When I first came to Auckland, in 1973, a Christian of a little over two years, I was very fortunate to make friends with Richard Flinn and Ross Jackson. They two were post-grad students at Auckland University (Richard was doing political studies, Ross chemistry), i.e. a newly-minted lecturer, and still a post-grad student myself, working on my PhD in linguistics. I was keen to know more of my faith; they of theirs. Ross, and, I think, Richard, had been brought up Baptists. I, of course, was a convert, but was, then, a Baptist. By the time I left New Zealand for Yap in 1976, I was Reformed. Ross had either become Reformed by then, or was on the way.
And Richard had left to do a theology degree at the Reformed Theological Seminary in Jackson, Mississippi, and, unsurprisingly, returned to Auckland Reformed and was ordained a minister. Mangere Reformed Church planted the North Shore Reformed Church as a missionary initiative, with Richard as minister. So when we returned from Yap, with the intention, under Richard's sponsorship, of starting a Reformed Church in Pukekohe, it was, naturally, the North Shore Reformed Church that was our missionary sponsor. Thus, on our return, our membership was transferred from Avondale Reformed Church, where it had been, officially, during our eight years in Yap.
Every Sunday we bundled our four children into the Morris Oxford, and set off for the 65 Km trip to church in the North Shore - including the hour-and-a-half service, three and a half hours were involved. The chilly bin in the boot with sandwiches and drinks was a fixed institution. We were excused, because of distance, from the evening service.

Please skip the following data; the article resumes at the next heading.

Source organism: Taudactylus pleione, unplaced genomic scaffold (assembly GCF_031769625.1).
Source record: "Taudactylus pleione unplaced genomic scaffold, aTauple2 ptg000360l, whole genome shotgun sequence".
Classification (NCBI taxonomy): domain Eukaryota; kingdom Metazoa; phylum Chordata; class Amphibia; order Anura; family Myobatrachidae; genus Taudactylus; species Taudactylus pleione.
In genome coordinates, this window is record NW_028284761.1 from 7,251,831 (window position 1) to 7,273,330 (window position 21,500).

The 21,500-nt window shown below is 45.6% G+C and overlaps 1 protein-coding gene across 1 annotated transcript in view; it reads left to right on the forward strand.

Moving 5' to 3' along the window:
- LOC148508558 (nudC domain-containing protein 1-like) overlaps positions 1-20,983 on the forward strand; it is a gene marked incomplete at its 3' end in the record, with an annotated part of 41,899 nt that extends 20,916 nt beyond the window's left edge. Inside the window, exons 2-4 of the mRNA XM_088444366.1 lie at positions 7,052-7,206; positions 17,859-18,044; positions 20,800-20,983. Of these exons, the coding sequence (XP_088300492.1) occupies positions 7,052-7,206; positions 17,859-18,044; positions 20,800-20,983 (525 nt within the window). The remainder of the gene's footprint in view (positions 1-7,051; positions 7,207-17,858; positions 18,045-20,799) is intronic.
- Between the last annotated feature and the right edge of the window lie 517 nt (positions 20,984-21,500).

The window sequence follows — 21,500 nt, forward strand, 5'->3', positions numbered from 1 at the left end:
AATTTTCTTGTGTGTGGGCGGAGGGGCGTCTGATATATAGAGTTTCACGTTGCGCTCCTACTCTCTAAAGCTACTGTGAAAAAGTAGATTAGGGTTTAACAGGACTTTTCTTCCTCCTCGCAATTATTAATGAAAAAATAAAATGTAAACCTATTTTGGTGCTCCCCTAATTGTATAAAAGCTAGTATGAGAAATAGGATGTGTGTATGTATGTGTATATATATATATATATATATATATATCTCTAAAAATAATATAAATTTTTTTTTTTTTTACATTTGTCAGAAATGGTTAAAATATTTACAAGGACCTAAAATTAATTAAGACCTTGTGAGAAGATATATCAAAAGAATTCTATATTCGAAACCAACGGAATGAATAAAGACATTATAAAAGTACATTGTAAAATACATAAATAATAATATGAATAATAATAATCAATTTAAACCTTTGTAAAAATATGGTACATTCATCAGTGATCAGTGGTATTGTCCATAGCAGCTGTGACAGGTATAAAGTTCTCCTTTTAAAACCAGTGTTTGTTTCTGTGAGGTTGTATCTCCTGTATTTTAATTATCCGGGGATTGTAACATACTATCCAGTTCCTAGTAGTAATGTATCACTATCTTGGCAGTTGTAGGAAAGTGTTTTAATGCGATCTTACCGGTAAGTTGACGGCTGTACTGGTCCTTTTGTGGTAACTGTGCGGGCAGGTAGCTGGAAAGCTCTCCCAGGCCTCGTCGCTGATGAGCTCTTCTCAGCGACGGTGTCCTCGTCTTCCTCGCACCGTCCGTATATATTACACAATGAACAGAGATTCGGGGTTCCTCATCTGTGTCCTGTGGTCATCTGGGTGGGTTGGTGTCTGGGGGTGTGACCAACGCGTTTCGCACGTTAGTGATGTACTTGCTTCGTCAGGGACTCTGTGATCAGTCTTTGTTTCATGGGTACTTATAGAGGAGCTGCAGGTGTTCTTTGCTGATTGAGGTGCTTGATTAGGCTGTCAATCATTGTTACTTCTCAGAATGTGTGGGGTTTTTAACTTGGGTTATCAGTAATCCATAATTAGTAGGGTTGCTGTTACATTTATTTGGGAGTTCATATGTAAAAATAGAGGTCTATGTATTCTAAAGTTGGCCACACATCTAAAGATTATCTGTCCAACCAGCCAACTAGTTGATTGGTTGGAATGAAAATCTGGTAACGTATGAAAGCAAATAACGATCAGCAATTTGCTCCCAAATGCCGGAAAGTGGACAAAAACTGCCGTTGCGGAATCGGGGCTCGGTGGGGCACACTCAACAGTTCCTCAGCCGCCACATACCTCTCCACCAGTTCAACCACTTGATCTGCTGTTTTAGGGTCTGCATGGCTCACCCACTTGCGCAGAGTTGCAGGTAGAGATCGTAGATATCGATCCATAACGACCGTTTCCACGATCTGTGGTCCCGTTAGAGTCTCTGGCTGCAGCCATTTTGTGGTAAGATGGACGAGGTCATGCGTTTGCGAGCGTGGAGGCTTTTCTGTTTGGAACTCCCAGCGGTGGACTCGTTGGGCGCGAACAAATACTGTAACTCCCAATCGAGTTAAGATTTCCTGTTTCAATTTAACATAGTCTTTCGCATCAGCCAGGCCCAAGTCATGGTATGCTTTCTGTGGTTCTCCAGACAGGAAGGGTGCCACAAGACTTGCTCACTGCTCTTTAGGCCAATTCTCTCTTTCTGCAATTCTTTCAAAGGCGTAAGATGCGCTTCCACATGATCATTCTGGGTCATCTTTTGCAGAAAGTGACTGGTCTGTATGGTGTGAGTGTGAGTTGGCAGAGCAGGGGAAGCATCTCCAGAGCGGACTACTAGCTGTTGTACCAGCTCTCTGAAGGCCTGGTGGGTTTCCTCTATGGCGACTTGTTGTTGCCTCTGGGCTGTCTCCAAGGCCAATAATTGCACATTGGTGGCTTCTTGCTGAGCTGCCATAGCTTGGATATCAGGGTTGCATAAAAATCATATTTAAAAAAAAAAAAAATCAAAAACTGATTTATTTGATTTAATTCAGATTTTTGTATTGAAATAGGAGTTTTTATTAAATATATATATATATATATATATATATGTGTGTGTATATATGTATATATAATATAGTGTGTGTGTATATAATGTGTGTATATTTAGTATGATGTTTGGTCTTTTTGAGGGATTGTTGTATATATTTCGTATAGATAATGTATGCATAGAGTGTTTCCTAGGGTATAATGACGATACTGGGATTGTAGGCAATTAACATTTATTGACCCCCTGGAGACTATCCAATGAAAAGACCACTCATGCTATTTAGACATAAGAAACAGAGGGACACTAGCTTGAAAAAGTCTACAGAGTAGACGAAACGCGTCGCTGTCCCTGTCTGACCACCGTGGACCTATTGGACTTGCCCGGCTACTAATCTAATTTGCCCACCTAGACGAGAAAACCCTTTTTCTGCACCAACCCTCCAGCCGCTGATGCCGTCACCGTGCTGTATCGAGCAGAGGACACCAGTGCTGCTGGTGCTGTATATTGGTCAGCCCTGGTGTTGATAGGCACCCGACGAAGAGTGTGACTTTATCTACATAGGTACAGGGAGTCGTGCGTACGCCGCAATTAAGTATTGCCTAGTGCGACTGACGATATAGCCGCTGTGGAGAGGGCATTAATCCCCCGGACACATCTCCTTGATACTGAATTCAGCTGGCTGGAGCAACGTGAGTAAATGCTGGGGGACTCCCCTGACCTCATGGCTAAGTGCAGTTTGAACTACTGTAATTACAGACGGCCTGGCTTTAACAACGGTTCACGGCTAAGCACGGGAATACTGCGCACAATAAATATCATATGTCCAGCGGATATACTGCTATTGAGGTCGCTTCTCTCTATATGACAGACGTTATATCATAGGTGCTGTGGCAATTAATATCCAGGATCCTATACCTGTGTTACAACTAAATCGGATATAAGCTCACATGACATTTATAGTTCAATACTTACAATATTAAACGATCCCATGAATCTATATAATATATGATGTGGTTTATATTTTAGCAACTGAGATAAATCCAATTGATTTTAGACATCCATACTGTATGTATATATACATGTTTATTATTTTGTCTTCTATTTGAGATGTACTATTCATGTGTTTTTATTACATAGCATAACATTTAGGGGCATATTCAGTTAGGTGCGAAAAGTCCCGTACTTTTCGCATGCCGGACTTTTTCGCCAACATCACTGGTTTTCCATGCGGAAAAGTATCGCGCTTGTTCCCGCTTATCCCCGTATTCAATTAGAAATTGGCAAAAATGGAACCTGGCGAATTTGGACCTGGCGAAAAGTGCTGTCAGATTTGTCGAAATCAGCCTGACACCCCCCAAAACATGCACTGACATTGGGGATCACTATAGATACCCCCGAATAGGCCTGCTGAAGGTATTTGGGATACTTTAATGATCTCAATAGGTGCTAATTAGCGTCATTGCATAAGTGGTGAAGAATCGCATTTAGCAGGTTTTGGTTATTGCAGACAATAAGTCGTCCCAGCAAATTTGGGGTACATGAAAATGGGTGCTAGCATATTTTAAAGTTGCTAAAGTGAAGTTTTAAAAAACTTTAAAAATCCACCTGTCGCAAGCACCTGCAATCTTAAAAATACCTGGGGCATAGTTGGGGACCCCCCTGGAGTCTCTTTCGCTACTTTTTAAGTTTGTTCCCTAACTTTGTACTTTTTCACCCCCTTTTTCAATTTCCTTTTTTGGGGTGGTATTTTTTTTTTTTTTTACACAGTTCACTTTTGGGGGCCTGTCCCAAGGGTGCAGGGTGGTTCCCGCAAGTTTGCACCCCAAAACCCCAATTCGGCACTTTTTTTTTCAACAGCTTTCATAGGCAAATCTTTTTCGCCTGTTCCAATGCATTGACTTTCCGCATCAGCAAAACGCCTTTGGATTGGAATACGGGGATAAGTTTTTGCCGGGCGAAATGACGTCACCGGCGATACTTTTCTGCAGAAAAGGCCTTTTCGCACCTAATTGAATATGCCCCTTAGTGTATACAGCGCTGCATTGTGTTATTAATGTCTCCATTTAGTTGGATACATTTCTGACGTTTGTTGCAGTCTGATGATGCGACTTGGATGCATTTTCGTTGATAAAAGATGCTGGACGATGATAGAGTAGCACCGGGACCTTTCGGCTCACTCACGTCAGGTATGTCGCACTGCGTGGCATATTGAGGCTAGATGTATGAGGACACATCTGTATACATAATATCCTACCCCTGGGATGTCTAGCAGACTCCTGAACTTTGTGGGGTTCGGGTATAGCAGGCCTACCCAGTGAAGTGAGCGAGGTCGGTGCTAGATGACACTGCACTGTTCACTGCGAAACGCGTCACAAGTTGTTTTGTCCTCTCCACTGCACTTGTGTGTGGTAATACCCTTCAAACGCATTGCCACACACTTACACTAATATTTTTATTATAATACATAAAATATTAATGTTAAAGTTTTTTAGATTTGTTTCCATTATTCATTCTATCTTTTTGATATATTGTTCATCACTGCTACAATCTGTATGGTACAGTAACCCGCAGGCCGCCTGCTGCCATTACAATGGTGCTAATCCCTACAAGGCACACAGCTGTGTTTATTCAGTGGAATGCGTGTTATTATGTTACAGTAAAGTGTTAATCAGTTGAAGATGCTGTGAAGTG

I keenly recall the first few times that we attended church there. I think, now - alas, I paid too little attention to their feelings at the time - that it was distressing for the children, particularly Johnny and Helen. To be brought into the society of strangers of your own age, who all know one another well, is a challenge for all of us. For young people, old enough to recognise the fact that 'them vs us' is important, but not old enough to have developed their own ways of dealing with new situations, it is doubly challenging. For our children, brought up until that point in an environment in Yap where their association with others was almost exclusively limited to their own family and family friends, it must have been, at least, bewildering. I recall one or two things that support this: Helen's evident real fear, when we would get out of the car, of being separated from us - of being left behind, I think!; Adele's reversion - she was only eighteen months old - to a diet exclusively of breast milk and mashed bananas, though she had been eating commercial baby food for a long time before that.
We continued to drive to the Shore to church through, I think, to mid-1986 - or it may have been mid-1987? - when Michael, Richard's brother, had been ordained and was to become our minister. We began meeting in the St John's Ambulance Hall in Pukekohe. Our driving to the Shore was at an end.
We had also now to deal with the question of home-schooling. Yap presumably had compulsory education laws. We never had to deal with them. We just home-schooled our children from the start. New Zealand was a different matter.